On February 1, former Dolphins coach Brian Flores alleged, among other things, that Dolphins owner Stephen Ross offered $100,000 per loss during the 2019 season, in the hope of securing the first pick in the 2020 draft. The league launched an investigation.
Nearly six months later, the investigation remains unresolved. The NFL told PFT via email on Friday night that there is “no update” on the situation.
That was the same thing Commissioner Roger Goodell said during his most recent press conference, following quarterly ownership meetings in May. And, as we said at the time, how hard can it be to complete the investigation?
The league hired Mary Jo White to handle the probe. As previously reported by PFT, Flores cooperated fully with the league’s investigation into the question in April.
What else needs to be done? Interview Ross. Interview other top executives with the team, from co-owner Bruce Beal to team president Tom Garfinkel to G.M. Chris Grier to anyone Flores claims heard Ross make the offer.
Early in the process, NFL Network and NFL.com reported (until it didn’t) that an unnamed witness corroborated Flores. That’s an obvious avenue for investigation, given that the report came from an employee of the NFL itself.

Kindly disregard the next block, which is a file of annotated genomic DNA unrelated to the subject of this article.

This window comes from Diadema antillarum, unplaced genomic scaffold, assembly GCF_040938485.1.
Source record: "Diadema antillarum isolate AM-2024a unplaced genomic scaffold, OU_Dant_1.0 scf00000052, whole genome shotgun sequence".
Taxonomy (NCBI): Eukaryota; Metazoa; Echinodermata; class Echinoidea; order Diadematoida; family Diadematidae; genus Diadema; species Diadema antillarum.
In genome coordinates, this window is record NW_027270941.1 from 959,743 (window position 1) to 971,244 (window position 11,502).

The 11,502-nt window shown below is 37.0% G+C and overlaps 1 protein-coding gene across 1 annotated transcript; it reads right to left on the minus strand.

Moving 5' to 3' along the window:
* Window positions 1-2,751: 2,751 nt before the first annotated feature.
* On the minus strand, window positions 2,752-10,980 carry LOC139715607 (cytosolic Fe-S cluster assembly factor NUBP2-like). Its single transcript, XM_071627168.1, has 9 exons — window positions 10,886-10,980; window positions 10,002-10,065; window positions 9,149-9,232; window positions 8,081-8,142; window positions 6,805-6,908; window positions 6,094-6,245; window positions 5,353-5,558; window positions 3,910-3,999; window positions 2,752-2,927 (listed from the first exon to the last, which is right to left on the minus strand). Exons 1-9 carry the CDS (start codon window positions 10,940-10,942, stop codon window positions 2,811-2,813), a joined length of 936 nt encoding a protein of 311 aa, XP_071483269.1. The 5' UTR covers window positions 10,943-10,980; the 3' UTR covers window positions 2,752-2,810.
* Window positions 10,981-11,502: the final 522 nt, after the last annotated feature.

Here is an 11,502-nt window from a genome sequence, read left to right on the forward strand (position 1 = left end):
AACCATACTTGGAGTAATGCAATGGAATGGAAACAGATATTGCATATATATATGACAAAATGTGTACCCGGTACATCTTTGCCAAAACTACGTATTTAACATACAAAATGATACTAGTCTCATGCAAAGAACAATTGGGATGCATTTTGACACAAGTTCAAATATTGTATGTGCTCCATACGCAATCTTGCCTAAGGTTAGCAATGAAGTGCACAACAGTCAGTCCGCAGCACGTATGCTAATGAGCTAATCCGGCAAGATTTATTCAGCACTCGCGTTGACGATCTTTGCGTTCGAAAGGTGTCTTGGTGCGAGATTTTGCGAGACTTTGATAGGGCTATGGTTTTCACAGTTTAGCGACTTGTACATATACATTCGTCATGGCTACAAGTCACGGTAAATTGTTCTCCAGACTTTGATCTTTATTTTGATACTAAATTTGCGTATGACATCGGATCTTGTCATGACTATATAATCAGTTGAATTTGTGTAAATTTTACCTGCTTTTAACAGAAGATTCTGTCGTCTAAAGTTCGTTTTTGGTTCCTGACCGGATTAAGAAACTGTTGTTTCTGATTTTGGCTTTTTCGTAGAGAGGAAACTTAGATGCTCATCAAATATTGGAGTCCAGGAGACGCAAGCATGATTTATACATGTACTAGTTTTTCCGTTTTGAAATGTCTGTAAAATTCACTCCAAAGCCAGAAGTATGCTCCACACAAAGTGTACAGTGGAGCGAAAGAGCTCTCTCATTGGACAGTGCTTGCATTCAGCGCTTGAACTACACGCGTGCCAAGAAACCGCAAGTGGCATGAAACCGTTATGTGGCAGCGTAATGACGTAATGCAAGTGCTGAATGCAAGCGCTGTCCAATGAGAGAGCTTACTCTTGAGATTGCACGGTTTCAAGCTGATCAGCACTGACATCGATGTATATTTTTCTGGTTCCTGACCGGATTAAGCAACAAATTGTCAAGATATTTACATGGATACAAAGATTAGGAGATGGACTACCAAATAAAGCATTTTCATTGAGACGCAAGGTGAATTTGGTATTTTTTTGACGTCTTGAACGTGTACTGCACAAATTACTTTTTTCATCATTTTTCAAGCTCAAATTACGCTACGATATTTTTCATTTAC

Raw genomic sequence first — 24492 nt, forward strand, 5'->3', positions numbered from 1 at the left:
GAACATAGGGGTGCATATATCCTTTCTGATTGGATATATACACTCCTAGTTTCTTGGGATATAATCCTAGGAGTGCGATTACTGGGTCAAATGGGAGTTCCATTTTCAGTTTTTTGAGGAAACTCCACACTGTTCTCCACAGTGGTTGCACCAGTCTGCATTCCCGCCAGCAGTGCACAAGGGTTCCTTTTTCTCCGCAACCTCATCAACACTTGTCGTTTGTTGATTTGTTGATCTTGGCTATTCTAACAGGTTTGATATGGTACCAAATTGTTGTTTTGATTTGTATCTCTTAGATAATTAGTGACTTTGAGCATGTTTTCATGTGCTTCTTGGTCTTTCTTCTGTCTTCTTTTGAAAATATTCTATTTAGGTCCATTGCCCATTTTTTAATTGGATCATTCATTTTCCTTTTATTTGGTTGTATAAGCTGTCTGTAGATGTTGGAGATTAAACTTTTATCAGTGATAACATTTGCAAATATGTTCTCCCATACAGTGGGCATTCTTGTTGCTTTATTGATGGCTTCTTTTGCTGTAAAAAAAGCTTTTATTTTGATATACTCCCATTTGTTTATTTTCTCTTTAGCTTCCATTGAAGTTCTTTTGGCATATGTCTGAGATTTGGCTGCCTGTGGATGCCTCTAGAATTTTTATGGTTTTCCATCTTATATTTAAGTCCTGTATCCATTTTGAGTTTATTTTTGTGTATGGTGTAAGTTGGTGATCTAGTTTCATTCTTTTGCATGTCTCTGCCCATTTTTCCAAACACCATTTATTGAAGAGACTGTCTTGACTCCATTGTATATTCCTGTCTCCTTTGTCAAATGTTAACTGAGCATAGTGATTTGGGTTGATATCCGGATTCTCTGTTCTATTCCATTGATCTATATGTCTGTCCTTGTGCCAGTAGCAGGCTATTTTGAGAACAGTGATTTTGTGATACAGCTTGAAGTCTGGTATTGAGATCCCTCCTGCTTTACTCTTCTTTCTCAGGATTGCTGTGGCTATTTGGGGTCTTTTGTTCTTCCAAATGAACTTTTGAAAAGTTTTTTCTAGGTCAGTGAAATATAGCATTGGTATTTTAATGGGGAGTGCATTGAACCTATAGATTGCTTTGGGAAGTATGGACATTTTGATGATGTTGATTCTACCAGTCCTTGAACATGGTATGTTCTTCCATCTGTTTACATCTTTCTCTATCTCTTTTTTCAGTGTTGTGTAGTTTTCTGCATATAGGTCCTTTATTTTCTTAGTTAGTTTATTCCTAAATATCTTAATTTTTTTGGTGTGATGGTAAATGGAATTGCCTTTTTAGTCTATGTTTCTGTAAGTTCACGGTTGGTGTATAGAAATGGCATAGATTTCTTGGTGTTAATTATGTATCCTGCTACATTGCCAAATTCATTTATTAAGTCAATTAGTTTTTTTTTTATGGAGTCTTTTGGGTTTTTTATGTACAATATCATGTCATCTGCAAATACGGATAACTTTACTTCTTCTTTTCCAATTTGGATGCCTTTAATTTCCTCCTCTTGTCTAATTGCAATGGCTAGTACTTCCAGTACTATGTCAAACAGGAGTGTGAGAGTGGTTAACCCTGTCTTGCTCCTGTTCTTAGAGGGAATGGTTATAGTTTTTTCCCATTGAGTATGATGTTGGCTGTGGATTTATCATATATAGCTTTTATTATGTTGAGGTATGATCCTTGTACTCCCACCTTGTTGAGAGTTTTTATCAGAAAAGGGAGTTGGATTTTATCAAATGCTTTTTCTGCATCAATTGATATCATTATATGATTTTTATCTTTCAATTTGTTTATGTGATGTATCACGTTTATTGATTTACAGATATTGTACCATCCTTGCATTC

Despite a preliminary sense in league circles that Ross could have a problem, the league has a larger issue. The Flores lawsuit.
In the initial complaint, the cash-for-clunking allegation wasn’t tied to any specific legal theory. The amended complaint specifically alleged that the termination of Flores’s employment was motivated in whole or in part by his decision to blow the whistle on the efforts of Ross to deliberately lose games.
If the NFL’s investigation concludes that Ross did it, the NFL will have made the Flores case stronger. There’s no way the NFL wants to do that.
Unless, of course, the league manages to move the Flores case to the league’s secret, rigged kangaroo court. If the motion to compel arbitration succeeds, then a finding that Ross crossed the line won’t matter as much to the Flores case, since the league will fully control the arbitration and the outcome.
If that’s what the league is waiting for, the delay will become even more conspicuous, because it could still be months before a final decision is made on whether the Flores case will be required to go to arbitration. But it’s already conspicuous, another example of the league tiptoeing on eggshells around the oligarchs who hire, pay, and retain the Commissioner and those who work for him — while simultaneously hammering players like Falcons receiver Calvin Ridley, who merely used an app on his phone while away from the Falcons to make a modest parlay wager and got summarily suspended for at least an entire year.